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Interview Stephane Beaudet Lyon Tiny Digital Factory

How did Lyon become an important crossroads for the car games?

Last week, we had the opportunity to speak with Stéphane Baudet, the founder of the Lyon studio. The little digital factory. From V-Rally to GT Manager, including the legendary Test Drive Unlimited, Stéphane Baudet has seen the Lyon area become a major hub in the development of car simulation games. He also decided to set up his own studio there. Stéphane agreed to give us a few minutes to answer our questions, introduce us to The Tiny Digital Factory, tell us his background and give us his point of view on the Lyon region and its importance.

© Little digital factory

Lemon Squeezer: Let’s start with a little presentation, can you tell us about your experience and how you came to create The Tiny Digital Factory?

Stephane baudet : I started in the late 80s, in Lyon, at the Infogrames company which was very successful during the 90s and early 2000s. In the beginning, I was a game programmer, before “evolving during my career to become a programmer as a game designer. games, project manager and then producer, to directing various productions and studios. I founded the Eden Games studio, still in Lyon. It is with this studio that we were able to create several motorsport hits with V-Rally, as well as another great success that was called Test Drive Unlimited. Then I left this studio to join Ubisoft, where I was able to run the Annecy studio.

Test Drive Unlimited Wallpaper

Unlimited Test Drive (2006)

I was able to dedicate myself to the online multiplayer part of Ubisoft games, particularly Splinter Cell and Assassin’s Creed. I was co-creative director with Patrice Desilets for the Assassin’s Creed part. It was during this period that I came to Montreal to join the Behavior Interactive studio, which was a great independent developer with whom we could create games for many companies. At that time, it was the beginning of mobile and free-to-play games, so I specialized in this area. So we had a few hits, including Fallout Shelter, which we did on behalf of Bethesda. Based on this success, I made the decision to create a new company, a bit like I had already done with Eden Games in the late 1990s. This is how The Tiny Digital Factory was born. small study of about eight to ten people. We created Rollercoaster Tycoon Touch, our first mobile game. This was a small success that allowed us to validate our competition in free mobile games.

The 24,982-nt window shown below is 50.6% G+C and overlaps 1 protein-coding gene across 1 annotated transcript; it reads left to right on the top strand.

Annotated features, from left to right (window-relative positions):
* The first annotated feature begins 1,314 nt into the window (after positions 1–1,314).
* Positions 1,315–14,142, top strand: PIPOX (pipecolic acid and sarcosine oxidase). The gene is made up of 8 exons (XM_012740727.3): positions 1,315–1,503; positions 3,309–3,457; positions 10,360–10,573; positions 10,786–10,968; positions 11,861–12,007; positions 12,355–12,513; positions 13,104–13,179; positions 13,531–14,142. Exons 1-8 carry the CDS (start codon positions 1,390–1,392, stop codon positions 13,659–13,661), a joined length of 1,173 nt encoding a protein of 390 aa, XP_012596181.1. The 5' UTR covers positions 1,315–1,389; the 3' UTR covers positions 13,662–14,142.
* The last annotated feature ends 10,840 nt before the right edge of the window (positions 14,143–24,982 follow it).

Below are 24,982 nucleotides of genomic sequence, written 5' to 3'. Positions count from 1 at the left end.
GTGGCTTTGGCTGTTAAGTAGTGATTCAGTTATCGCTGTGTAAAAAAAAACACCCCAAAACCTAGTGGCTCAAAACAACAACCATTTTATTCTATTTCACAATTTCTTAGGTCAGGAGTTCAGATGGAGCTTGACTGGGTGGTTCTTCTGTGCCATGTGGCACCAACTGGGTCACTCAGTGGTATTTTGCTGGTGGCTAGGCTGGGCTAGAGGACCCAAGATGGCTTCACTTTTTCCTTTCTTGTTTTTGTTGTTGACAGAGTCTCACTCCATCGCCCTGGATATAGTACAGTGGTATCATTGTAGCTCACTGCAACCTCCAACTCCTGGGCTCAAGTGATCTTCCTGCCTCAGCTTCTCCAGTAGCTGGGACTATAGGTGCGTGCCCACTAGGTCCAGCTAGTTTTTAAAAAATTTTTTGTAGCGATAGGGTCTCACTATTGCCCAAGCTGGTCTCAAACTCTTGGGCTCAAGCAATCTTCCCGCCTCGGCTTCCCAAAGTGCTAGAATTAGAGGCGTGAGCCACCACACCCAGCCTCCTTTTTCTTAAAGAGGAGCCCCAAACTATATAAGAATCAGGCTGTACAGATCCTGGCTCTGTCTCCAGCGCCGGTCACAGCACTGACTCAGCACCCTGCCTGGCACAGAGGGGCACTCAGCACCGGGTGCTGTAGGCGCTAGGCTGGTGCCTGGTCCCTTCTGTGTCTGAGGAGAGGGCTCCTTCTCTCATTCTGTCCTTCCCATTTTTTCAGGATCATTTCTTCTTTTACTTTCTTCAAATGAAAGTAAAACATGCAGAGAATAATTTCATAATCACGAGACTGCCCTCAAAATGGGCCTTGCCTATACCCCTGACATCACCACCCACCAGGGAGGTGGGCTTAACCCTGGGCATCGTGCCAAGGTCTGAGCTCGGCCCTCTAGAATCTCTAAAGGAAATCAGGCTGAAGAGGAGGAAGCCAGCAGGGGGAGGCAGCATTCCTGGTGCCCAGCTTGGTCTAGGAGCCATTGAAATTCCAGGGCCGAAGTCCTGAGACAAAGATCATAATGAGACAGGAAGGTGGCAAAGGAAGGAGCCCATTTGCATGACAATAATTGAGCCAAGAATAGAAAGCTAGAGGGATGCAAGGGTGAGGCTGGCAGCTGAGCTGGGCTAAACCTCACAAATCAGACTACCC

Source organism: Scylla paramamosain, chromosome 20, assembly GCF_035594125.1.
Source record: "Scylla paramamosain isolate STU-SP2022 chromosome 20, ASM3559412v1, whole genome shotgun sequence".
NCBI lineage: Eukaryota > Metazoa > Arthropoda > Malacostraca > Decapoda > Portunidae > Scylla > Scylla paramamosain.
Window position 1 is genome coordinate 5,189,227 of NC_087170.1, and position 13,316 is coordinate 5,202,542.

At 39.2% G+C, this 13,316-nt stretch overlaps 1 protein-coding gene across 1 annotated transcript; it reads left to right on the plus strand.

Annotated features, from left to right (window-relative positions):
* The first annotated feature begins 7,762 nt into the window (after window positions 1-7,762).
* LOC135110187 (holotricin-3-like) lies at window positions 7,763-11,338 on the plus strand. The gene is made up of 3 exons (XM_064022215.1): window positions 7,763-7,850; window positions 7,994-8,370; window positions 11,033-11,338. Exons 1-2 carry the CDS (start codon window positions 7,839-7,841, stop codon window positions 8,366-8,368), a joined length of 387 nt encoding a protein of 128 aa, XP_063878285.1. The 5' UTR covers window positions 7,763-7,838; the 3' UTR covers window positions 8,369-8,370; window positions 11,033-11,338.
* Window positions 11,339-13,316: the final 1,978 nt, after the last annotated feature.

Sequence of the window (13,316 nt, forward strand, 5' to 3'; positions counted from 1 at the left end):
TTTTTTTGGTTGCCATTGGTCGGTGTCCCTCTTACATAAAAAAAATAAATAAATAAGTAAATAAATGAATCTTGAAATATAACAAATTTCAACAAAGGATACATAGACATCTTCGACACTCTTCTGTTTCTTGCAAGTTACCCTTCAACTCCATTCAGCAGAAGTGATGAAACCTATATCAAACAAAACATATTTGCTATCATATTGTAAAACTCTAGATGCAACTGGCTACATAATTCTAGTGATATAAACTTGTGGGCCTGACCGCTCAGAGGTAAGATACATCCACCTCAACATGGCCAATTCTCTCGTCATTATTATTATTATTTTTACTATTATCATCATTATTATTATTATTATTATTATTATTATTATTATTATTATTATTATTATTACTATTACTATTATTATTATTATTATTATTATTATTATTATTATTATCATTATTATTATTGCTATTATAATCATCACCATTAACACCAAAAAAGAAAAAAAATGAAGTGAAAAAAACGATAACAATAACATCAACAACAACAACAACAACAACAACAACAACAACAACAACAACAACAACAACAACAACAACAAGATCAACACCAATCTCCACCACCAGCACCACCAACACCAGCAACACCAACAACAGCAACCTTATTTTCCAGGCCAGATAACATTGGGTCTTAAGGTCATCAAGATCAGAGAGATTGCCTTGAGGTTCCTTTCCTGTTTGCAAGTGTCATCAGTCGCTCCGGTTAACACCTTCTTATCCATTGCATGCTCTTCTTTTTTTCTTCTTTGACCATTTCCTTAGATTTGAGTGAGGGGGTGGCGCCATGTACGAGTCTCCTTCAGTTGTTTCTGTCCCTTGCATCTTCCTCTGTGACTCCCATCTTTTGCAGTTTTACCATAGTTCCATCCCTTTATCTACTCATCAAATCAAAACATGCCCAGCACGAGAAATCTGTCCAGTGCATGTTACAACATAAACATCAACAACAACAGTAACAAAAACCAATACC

F1 Mobile Racing

© Tiny Digital Factory / Codemasters

After a few years, I decided to go back to France, naturally to Lyon, with a second study. We have reduced the workforce in Montreal to increase that of Lyon and we are now around 20. From France, I am still a huge car enthusiast, so I suggested to the English publisher Codemasters that they adapt their Formula 1 license to a mobile game, since they did not have it, still in the Free model. So we co-produced this adaptation with my old studio Eden Games. Before making GT Manager, which is our new game, this is our first fully produced production that we have fully funded, developed and edited.

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PC: F1 Mobile Racing is an incredible success with over 15 million downloads. What is the goal of GT Manager in the coming months?